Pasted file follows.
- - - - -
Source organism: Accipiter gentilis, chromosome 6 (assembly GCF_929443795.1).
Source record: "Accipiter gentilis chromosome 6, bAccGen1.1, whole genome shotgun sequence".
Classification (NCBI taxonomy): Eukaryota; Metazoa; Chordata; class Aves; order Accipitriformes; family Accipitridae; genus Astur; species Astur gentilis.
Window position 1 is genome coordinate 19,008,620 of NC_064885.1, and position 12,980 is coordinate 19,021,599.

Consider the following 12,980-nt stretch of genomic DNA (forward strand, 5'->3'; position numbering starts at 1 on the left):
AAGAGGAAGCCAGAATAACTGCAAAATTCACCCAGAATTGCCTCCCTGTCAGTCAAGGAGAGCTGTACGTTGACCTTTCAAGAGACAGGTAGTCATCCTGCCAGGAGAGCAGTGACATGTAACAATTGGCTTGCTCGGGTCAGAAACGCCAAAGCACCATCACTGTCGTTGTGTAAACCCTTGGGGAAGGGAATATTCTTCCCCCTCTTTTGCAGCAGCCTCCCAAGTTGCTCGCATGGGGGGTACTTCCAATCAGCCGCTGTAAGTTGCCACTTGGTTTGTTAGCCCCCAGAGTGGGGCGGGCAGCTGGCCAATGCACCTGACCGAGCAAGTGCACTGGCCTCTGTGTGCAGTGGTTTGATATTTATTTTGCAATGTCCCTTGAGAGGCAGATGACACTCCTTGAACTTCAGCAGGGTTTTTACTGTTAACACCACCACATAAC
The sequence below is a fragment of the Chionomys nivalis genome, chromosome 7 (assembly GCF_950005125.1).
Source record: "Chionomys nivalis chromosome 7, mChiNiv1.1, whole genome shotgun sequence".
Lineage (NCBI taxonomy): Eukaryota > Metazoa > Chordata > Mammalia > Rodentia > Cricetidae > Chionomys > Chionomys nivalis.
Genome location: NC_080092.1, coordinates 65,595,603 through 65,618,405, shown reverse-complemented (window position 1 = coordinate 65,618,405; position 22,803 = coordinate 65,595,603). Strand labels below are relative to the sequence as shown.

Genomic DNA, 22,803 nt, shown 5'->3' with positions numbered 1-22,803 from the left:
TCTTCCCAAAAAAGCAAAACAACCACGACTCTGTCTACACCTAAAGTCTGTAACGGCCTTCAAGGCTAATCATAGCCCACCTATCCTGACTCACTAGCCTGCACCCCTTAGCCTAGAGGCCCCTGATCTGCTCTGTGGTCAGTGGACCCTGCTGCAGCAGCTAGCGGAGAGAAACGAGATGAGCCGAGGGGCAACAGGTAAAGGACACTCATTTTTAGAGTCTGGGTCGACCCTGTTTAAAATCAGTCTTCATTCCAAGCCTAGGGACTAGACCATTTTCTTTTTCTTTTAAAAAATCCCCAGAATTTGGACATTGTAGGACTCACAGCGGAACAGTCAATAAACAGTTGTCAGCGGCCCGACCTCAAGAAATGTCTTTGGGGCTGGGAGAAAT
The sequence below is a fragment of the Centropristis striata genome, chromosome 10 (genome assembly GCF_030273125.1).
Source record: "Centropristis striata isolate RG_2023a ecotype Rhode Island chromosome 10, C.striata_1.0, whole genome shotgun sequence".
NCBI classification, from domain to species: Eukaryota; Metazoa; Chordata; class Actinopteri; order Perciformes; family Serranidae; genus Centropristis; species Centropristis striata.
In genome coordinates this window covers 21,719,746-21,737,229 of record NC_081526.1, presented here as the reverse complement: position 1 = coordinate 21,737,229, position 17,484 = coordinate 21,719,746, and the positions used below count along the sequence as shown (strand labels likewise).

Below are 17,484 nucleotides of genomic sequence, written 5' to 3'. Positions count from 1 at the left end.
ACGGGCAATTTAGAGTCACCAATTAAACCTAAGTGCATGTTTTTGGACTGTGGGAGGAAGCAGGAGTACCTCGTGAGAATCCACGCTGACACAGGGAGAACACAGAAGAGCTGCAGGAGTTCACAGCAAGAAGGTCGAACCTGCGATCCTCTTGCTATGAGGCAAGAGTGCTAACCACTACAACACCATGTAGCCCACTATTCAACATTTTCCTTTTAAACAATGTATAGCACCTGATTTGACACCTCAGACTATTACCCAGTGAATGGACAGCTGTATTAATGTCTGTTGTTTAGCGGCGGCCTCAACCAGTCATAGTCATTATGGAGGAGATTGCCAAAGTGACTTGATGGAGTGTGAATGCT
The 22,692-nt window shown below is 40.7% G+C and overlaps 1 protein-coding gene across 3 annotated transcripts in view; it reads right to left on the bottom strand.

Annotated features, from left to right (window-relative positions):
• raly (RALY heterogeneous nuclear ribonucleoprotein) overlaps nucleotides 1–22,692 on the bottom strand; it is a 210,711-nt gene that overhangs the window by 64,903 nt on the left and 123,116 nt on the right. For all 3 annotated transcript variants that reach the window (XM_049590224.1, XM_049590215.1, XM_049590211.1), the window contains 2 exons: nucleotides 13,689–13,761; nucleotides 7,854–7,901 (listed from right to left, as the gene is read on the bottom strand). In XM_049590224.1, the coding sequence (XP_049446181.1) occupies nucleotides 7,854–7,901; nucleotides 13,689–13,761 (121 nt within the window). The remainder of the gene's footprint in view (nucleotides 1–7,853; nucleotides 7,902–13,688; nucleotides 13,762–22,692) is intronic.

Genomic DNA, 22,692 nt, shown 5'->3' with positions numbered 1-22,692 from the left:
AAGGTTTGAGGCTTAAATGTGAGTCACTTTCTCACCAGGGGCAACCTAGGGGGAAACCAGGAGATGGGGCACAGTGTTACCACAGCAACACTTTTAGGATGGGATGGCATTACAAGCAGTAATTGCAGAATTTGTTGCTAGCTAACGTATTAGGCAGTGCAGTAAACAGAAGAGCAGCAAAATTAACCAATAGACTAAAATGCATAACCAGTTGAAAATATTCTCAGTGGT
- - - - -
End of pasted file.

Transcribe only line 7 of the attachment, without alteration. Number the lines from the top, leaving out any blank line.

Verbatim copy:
The sequence below is a fragment of the Chionomys nivalis genome, chromosome 7 (assembly GCF_950005125.1).